Cosmetic Vessel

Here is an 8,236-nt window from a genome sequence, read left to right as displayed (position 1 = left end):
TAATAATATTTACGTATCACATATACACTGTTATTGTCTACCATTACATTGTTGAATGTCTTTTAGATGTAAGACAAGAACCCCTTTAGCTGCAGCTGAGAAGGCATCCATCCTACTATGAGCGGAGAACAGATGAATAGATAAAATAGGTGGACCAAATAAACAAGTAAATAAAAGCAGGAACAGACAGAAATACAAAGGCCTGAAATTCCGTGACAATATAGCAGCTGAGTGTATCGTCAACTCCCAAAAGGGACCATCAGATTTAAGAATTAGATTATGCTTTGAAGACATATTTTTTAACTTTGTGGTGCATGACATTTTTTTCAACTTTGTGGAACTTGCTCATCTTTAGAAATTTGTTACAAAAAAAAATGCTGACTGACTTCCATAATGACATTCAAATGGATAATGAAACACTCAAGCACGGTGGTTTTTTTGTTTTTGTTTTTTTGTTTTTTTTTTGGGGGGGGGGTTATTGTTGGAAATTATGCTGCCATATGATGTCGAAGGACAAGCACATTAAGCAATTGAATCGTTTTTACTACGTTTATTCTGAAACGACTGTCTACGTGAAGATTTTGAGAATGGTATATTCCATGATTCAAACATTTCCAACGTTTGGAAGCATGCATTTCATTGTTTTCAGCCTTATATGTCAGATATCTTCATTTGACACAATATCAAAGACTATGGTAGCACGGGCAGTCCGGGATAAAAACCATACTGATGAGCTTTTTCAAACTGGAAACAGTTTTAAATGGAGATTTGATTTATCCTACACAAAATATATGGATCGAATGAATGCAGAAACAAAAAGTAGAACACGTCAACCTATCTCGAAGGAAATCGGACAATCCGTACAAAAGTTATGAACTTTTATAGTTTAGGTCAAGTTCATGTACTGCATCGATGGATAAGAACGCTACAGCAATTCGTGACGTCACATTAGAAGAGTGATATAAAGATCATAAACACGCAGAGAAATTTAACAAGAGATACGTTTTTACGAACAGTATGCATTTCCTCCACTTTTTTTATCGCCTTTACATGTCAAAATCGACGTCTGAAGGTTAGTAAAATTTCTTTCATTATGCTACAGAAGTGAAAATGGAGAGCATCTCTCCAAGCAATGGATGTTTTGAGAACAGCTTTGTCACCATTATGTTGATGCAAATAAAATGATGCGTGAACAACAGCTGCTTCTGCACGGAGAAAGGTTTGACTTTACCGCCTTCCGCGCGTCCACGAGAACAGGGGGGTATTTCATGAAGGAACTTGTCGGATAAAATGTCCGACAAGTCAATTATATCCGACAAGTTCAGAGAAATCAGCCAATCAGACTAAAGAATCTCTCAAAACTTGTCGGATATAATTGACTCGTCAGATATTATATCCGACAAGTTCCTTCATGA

Uppermost fragment of a hollow faience cylinder eyepaint tube inscribed with an epithet and throne name of King Horemheb, a New Kingdom pharaoh of the late Eighteenth Dynasty who ruled between 1323 and 1295 BC. Dark blue in colour with a column of hieroglyphs in white that can be read: "Lord of the Two Lands, Djeser-kheperu-ra Setep-en-ra, healthy…". It is thought cosmetic containers like this, that usually held kohl and inscribed with royal names, were distributed as favours by kings of the late 18th Dynasty, perhaps at occasions such as festivals. Wellcome Historical Medical Museum accession no. 31971. Formerly in the collection of Hon. Richard Bethell. Purchased at Sotheby's, London, 15-17 December 1924 lot 370: “A Fragment of a Kohl Tube, of yellow faience, on which is inscribed “The Great Royal Wife,” ANKH.S.EN.AMEN (Queen of TUT.ANKH.AMEN); part of a Handle, with the name of Queen SAT.AMEN (?), in pale blue inlaid in violet; another, with the prenomen of HOR.EM.HEB, white in violet; and a Handle, of pale blue faience incised with the prenomen and nomen of AAHMES.SA.NEITH; XVIII and XXVI dynasties (4)” (1924 p. 36). Comparanda: A. Kozloff et al Egypt's Dazzling Sun: Amenhotep III and His World (Cleveland, 1992), p. 413; Petrie Museum of Egyptian Archaeology, London, UC586-8; 595; 109; 600; 598; 596; 602; 576.